One day a few years ago, a student stopped me in the hall after a pop music history lecture I’d given. “I just want to thank you,” she said. “Before I took your class, I thought Led Zeppelin was a person. You’ve taught me a lot.”
I walked away from that conversation laughing, and figured that a statement like hers was the exception, not the rule. Instead, statements like this not only continued, but some of them also betrayed a deeper level of misunderstanding. Two weeks ago, I was grading exams for the same course, and one of the questions asked students to name an example of funk played in class. One answer declared: “My Dad Has a New Little Purse.”
You remember the song, yes? The one recorded by James Brown. Otherwise known as “Papa’s Got a Brand New Bag.”
Mixing up Beethoven and Mozart, or confusing Rush’s “Fly By Night” with Chilliwack’s “Fly At Night” are understandable student mistakes. Instead, these students’ comments demonstrated to me that despite our deep focus on a narrowly defined set of people and songs that make up rock music history, the young generation may, through their listening practices, be dismantling genres, their torchbearers, and the social implications of liking them.
Ignorance of the context surrounding music of previous generations means that young listeners don’t understand the emergence of genres in the first place. What made blues rock different from psychedelic rock? Why did progressive country form in Austin, away from the countrypolitan scene of Nashville?
I’ve been teaching a university pop music history course for seven years. Naturally, it’s a coveted course: students take it because they assume they’ll hear music they love, watch videos, and avoid a drearier-sounding alternative from their electives list. Their hopes are dashed when I start the course by playing old Tin Pan Alley and ragtime songs; they often come to office hours to complain that I don’t play enough Drake, or can I please add The Spice Girls next year? Because the experience of listening to music is by nature an individualized, emotional one, I realize that I can’t please all my students—especially in the twelve weeks we have to get through 100-plus years of recorded music. However, I listen closely to their complaints, because they tell me how the next generation is thinking about music.
At the moment, it seems there are two phenomena colluding in the erasure of genre. For one, ignorance of the context surrounding music of previous generations means that young listeners don’t understand the emergence of genres in the first place. What made blues rock different from psychedelic rock? Why did progressive country form in Austin, away from the countrypolitan scene of Nashville? When the original context of those genres is missing, a full understanding of their musical subtleties—and by extension, their social identities—vanishes too. While the young generation no longer scoffs at its parents’ music (after all, these are the parents who were listening to Black Sabbath and Blondie in their teen years), it’s more that it doesn’t particularly care about the past. Teens in the 1980s were endlessly reminded of the social importance of the ’50s and ’60s, whereas it’s less common to see the 1980s touted as important in shaping modern life and attitudes. Combine that with a growing immigrant population across North America (many of my students are first- or second-generation Canadians whose parents didn’t listen to The Clash in their youth) and music of the past—no matter how popular—is firmly locked in that past and ignored by many of the young listeners I’ve encountered.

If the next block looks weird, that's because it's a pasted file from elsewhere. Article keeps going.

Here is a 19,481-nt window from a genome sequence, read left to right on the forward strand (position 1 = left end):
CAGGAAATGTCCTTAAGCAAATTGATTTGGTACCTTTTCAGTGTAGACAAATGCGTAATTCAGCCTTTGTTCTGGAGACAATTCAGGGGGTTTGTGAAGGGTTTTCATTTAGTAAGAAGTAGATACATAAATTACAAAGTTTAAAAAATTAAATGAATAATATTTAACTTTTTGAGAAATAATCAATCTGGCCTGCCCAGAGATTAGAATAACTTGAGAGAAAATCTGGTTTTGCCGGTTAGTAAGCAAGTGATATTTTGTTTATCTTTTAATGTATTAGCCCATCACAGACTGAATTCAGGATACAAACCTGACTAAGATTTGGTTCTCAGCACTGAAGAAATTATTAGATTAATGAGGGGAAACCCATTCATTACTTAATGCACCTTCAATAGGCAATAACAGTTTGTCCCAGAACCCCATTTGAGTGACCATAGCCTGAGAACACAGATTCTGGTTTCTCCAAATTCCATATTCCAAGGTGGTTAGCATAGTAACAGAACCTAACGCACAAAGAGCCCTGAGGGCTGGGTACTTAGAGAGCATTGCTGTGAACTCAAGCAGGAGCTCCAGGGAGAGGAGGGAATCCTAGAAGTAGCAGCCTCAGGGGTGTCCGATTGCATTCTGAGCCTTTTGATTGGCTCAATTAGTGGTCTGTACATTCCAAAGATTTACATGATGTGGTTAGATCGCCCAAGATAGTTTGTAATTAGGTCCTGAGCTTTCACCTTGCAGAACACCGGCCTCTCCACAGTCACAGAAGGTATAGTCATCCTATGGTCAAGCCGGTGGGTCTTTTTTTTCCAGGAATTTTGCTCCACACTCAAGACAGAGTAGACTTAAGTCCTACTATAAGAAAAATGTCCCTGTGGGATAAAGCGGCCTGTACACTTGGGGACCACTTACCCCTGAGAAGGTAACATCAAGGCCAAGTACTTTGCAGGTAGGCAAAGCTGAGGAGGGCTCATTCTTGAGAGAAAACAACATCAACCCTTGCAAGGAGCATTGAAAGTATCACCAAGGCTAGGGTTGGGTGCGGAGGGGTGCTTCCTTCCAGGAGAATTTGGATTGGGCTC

A second and paradoxical phenomenon contributing to the disappearance of genre stems from how as a culture we document every part of the creative process, the final product, and then memorialize that product long after its release. Shows like Classic Albums and book series like Bloomsbury’s 33 1/3 let us narrate and relive great moments in pop music, but they are nonetheless divorced from the essential socio-historical factors that influenced people’s preferences at the time. Young listeners’ understanding of these artists is devoid of the genre-derived—and era-specific—cultural baggage, so it’s okay to like The Sex Pistols and Yes and Donna Summer, because they are no longer markers of incompatible tastes or lifestyles.
Yet despite not being attuned to the social vagaries of earlier eras and associated genre formation, some young listeners are surprisingly literate about the music itself. After I started talking about Bob Dylan in a recent class, I quickly lost control as the students began comparing their favourite Dylan eras, how his singing had changed over time, what his greatest achievements in songwriting were. A few classes later, I introduced Rush (playing a couple of tunes, including a live version of “Working Man”), and one of the students raised his hand to ask, “Why do you think Geddy and Neil are held up as the great masters of their instruments, but Alex is often left out of the ‘top guitarists of all time’ lists?” Cue another debate—one usually held on grounds of artistic merit, ignoring (or being unaware of) the social implications of comparing, say, metal and punk.